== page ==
Remnants of Eylesbarrow tin mine, which was in production in the early 19th century

Even the sun honoured me with her unobstructed presence for a few minutes!

13 November 2010

Project Seatpost: between the pain and the gain

Suddenly the sound changed. From the muffled sound of hard metal biting into softer metal it suddenly changed into a much hollower sound. A hollow sound! Excited I gave the screwdriver-working-as-chisel a few more hits. And then I heard "clinck!" and I knew my day was made. I had managed to chisel a part of the seatpost out, and it had fallen into the frame! And from then on it gets easier. Only minutes later I had the rest of the seatpost out too. How close I had been to success the last time I had a sawing session!
It wasn't all over, of course; I sandpapered the very rusty indide of the frame, and cleaned up. Then I pulled out the seatpost from my black bicycle (that's how matter-of-fact it should be!), shoved it in Jon's frame, hung the concomitant lock around it (Jon's lock could be gnawed through by the first passing shrew) and I could be off to buy a seatpost replacement. In theory, that is.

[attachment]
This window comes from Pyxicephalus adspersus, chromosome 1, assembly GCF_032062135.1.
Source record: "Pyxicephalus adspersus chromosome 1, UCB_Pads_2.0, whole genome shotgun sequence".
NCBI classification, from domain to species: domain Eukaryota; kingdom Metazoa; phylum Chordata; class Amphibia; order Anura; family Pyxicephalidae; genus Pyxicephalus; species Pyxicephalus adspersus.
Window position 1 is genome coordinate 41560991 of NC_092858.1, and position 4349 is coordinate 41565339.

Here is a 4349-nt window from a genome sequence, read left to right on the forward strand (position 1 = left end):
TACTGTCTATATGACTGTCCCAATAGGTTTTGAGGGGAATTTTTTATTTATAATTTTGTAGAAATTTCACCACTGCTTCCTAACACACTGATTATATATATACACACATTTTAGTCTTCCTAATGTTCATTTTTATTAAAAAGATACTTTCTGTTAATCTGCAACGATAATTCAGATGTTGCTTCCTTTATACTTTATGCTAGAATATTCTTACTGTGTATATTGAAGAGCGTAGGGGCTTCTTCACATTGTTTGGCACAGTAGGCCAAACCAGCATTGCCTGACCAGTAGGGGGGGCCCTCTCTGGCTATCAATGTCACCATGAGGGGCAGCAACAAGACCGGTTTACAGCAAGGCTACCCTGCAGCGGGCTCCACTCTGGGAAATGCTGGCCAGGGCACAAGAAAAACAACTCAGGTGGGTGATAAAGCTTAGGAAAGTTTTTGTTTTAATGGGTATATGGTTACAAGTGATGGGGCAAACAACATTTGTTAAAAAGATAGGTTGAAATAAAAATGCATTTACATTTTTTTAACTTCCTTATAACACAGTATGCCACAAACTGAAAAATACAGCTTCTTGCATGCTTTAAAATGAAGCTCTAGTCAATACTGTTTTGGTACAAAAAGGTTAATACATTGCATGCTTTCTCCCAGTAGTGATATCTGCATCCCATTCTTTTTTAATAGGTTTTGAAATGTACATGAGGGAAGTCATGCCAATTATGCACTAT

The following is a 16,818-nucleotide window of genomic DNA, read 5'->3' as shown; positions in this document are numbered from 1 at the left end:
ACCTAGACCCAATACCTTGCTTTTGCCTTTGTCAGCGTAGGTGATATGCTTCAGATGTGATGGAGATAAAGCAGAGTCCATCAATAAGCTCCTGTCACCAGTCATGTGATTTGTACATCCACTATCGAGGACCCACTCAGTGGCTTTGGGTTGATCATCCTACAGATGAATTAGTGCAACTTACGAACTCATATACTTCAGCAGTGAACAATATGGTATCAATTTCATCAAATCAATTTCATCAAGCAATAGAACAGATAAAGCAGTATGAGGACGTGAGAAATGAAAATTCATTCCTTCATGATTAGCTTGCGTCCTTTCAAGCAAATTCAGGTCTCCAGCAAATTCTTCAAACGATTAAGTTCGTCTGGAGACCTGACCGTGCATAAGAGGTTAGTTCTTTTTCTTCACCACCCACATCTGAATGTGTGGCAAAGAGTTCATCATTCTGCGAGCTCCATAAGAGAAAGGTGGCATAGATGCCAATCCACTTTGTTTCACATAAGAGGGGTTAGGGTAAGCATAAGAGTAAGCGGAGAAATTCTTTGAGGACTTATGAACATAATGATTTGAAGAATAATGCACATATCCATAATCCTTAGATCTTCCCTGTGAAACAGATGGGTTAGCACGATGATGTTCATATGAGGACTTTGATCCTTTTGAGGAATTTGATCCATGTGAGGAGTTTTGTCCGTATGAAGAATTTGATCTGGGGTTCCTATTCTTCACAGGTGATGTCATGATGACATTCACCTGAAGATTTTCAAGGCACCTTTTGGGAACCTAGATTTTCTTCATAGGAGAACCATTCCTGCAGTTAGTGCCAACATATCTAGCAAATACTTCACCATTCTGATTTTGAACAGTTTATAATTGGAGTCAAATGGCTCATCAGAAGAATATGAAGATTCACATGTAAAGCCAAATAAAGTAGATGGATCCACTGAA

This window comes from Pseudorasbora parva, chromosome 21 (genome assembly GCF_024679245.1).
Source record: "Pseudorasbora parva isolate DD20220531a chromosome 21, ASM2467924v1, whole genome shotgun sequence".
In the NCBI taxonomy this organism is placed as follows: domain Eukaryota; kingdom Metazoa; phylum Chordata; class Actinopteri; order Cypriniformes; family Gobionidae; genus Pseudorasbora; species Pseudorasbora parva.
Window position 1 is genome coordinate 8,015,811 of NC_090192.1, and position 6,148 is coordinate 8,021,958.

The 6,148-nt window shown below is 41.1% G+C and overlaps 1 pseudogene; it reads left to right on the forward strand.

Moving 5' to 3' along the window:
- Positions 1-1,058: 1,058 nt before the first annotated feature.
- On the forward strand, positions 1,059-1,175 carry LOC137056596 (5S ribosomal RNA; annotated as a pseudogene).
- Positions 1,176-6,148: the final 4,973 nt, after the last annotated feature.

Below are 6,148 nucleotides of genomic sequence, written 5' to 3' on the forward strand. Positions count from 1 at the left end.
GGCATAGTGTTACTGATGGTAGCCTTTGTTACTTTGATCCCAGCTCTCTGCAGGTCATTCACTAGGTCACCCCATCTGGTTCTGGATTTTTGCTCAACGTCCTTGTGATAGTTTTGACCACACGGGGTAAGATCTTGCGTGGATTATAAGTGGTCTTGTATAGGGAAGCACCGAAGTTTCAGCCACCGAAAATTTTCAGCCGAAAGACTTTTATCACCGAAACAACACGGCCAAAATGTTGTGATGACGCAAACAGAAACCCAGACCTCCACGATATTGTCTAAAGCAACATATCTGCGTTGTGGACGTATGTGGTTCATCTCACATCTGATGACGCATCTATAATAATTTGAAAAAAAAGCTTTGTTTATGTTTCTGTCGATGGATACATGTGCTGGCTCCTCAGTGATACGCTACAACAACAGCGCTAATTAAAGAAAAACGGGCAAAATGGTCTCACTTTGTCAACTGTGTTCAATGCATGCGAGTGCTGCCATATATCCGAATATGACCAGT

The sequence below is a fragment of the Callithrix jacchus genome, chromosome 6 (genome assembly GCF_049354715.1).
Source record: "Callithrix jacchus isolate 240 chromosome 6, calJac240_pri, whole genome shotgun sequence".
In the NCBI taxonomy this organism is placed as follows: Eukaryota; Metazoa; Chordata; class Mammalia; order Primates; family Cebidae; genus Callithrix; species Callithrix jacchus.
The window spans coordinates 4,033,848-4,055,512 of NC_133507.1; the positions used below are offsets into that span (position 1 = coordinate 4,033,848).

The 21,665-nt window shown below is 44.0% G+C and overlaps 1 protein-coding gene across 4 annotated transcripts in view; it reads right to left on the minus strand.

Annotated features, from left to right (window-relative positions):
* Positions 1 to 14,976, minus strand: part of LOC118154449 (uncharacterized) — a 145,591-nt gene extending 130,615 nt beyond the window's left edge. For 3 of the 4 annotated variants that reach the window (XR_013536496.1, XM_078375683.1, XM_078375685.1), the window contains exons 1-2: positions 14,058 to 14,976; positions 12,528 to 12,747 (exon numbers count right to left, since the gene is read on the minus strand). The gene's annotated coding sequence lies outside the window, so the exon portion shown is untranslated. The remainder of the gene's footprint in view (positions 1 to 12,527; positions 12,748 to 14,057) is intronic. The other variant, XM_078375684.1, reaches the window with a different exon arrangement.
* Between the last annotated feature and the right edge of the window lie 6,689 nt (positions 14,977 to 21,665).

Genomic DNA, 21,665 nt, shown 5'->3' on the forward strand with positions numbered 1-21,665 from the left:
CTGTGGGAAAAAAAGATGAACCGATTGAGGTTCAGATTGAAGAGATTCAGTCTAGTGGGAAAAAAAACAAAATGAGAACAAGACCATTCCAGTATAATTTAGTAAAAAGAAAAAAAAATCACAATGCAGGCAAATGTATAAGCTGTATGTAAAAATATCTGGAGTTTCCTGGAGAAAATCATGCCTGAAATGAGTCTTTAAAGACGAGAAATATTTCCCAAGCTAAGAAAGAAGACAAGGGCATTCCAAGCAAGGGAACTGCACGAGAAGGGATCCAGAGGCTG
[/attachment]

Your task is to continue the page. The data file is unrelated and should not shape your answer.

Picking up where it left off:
The guy in the bicycle shop asked what size seatpost it was I wanted, so I took out the specimen that was in place. He took a close look, and gained a very puzzled expression on his face. "Now that IS an odd size! That's what you get with these ancient bicycles. They used to have the funniest sizes back in the days. No, we don't have anything of the kind. I'll have to order one...". Ah yes. Of course. The story continues. Typical, by the way, that I liaise with such old bikes that the first seatpost I extract out of one of them is exactly the right outrageous size...

One should not let things go this far

It will be at least a few days before that bike is what it should be, but most of the mission is accomplished: I got it out! And now I'm confident I could get almost any stuck seatpost out. And in a perfect world I'd never need that skill, but the world isn't perfect, and who knows when this will come in handy again!